Stories about increasing levels of anxiety and anxious feelings populate the headlines in the U.S., as do articles recommending various ways to alleviate those feelings. One great option is the brain-boosting power of yoga. There are many who practice yoga who will tell you that the practice has changed the way they feel and think on a daily basis. But, to be more specific, how does yoga affect your mental health?
Check out these top five mental health benefits of yoga.
1. Relief from depression and anxiety
Because yoga is a combination of exercise, meditation, relaxation, and even socialization, it's a wonderful way to relieve anxiety and/or depression.
By regulating your stress response system, clearing your mind of thoughts so you can focus on the present, and calming down your nervous system, yoga plays a key role in bringing balance and peace back into your hectic life.
Plus, yoga has the ability to reduce your heart rate, respiration rate, and blood pressure, thereby relaxing you and easing your anxiety and nervousness without having to use prescription drugs.
2. Reduce the effects of PTSD and similar conditions
Yoga may also help you deal with myriad types of stress, including Post-Traumatic Stress Disorder (PTSD).
A study by researchers at the Centre for Addiction and Mental Health in Toronto, Canada and Brigham and Women's Hospital at Harvard Medical School found that participants in a kundalini yoga program showed greater changes in measures of sleep, positive affect, perceived stress, anxiety, stress, and resilience than those who didn’t do yoga.
3. Boost concentration, focus, and memory
Do you find it hard to focus on certain daily tasks? Then giving yoga a try could help you regain the ability to get things done efficiently without getting distracted.
Research has shown that yoga can boost concentration and memory because you have to focus during your practice. In addition to turning inward and really listening to your body so you don't push yourself too far and injure yourself, yoga requires that you find a focal point during balancing postures.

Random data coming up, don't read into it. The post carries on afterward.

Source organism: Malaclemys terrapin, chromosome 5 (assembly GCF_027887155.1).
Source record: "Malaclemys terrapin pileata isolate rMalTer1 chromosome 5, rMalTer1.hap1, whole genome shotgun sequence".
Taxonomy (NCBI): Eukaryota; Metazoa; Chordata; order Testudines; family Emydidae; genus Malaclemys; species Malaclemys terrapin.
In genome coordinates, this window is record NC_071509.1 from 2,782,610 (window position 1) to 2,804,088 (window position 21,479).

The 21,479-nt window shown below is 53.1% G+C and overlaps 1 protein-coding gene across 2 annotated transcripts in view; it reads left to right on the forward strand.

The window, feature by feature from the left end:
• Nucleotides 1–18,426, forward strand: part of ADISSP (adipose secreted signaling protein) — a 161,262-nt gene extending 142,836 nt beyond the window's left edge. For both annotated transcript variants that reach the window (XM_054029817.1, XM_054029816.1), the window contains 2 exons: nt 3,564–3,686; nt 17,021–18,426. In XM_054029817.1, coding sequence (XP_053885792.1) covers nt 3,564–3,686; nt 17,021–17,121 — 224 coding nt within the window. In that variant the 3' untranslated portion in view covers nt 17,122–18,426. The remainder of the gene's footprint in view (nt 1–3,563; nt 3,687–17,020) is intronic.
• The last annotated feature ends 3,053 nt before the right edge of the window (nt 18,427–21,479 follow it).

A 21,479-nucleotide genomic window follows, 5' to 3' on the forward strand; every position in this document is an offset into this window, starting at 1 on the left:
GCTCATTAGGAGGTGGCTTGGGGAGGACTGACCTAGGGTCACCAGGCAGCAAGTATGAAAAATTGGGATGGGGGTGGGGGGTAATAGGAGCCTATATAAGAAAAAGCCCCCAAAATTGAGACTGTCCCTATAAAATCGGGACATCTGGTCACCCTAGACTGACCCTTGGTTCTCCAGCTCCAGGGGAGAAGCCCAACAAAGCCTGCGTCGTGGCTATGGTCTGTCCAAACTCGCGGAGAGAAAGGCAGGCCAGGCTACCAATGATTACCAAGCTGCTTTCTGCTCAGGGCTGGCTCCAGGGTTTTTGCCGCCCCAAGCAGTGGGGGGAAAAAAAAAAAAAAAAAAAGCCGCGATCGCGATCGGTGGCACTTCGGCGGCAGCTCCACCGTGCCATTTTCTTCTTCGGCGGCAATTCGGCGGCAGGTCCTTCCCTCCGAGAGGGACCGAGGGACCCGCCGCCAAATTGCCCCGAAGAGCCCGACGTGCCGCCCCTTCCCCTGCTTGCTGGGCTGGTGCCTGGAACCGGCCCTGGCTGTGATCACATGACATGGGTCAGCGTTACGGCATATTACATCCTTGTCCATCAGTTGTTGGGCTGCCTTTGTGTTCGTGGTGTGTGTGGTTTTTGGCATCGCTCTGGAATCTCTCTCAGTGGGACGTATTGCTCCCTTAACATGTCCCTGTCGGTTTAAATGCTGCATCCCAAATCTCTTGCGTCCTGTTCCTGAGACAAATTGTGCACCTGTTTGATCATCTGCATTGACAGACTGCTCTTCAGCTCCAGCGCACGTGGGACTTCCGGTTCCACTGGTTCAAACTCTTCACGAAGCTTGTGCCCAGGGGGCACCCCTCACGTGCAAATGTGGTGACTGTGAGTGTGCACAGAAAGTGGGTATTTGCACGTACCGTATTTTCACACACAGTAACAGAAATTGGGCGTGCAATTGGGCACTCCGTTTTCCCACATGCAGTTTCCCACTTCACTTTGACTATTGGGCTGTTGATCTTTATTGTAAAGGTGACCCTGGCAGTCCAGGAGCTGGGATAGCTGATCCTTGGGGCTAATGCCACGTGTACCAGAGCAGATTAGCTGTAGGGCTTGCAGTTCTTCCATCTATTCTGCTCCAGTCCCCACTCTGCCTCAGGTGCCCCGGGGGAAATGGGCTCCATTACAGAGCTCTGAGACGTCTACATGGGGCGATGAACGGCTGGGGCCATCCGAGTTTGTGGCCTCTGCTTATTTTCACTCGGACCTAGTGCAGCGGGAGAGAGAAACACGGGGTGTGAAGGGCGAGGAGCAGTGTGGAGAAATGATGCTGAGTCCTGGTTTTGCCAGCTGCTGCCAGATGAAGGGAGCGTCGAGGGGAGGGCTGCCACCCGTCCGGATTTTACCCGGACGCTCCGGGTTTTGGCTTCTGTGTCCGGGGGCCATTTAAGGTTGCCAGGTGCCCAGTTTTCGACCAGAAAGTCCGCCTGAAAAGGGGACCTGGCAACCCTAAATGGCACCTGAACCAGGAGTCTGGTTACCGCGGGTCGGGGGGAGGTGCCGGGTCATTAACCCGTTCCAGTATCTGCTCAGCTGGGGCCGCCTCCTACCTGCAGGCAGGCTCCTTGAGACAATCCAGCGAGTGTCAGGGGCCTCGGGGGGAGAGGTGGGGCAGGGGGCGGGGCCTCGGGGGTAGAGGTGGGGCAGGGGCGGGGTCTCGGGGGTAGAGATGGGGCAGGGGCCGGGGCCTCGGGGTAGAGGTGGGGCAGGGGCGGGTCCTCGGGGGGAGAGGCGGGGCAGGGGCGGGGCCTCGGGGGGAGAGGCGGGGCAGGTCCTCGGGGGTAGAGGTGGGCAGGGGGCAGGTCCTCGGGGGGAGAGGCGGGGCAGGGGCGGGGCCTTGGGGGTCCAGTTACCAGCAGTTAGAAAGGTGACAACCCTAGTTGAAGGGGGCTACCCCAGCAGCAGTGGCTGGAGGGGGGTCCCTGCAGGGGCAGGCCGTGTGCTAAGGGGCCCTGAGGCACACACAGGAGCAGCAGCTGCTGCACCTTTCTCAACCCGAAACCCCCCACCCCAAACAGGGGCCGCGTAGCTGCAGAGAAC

In fact, it's hard to think of anything aside from maintaining your balance and form when you’re standing on one foot in tree pose, which means you get to clear your thoughts, calm your senses, and improve your brain's ability to concentrate on one thing at a time. And by clearing the noise from your mind, you clear space for better memory as well.
4. Improve your mood
Do you suffer from mood swings? Or do you find that you're almost always in an irritable or negative mood? Then you may be pleased to learn that a small study found that individuals that consistently do yoga enjoy higher levels of GABA in their brains.
What's GABA, you ask? It's a neurotransmitter in your brain that's responsible for the way you feel. Those with low levels might suffer from depression, anxiety, and other negative emotions. Yoga can help boost your GABA levels so you can release negative emotions and moods, replace them with better ones, and reap more self-confidence and joy in your life.
5. Keep your brain young
Yet another psychological benefit of yoga is its ability to maintain the health and vitality of your brain, even into old age.
Studies have found that those who practice yoga and meditation have more resilient brains, as well as improved brain function, particularly in older participants. So if you want to keep your brain young, well oxygenated, and calm, yoga is certainly a tool you should use to stay vital in body and mind.
Ready to improve your body and brain with yoga?
Whether you deal with a lot of stress in your everyday life, you suffer from depression, PTSD, or anxiety, or you want to simply improve the health and function of your mind, yoga could be the ideal solution you've been searching for.
So rather than relying upon drugs that alter your mind, practice consistently to achieve long lasting, all natural results that work with — rather than against — your body and mind.
Learn more in our article Your brain on yoga: How yoga makes you smarter.
Centre for Addiction and Mental Health and Brigham and Women's Hospital at Harvard Medical School, https://www.ncbi.nlm.nih.gov/pmc/articles/PMC4558444/
University of Illinois at Urbana-Champaign, http://www.academia.edu/3145421/The_Acute_Effects_of_Yoga_on_Executive_Function
The Journals of Gerontology,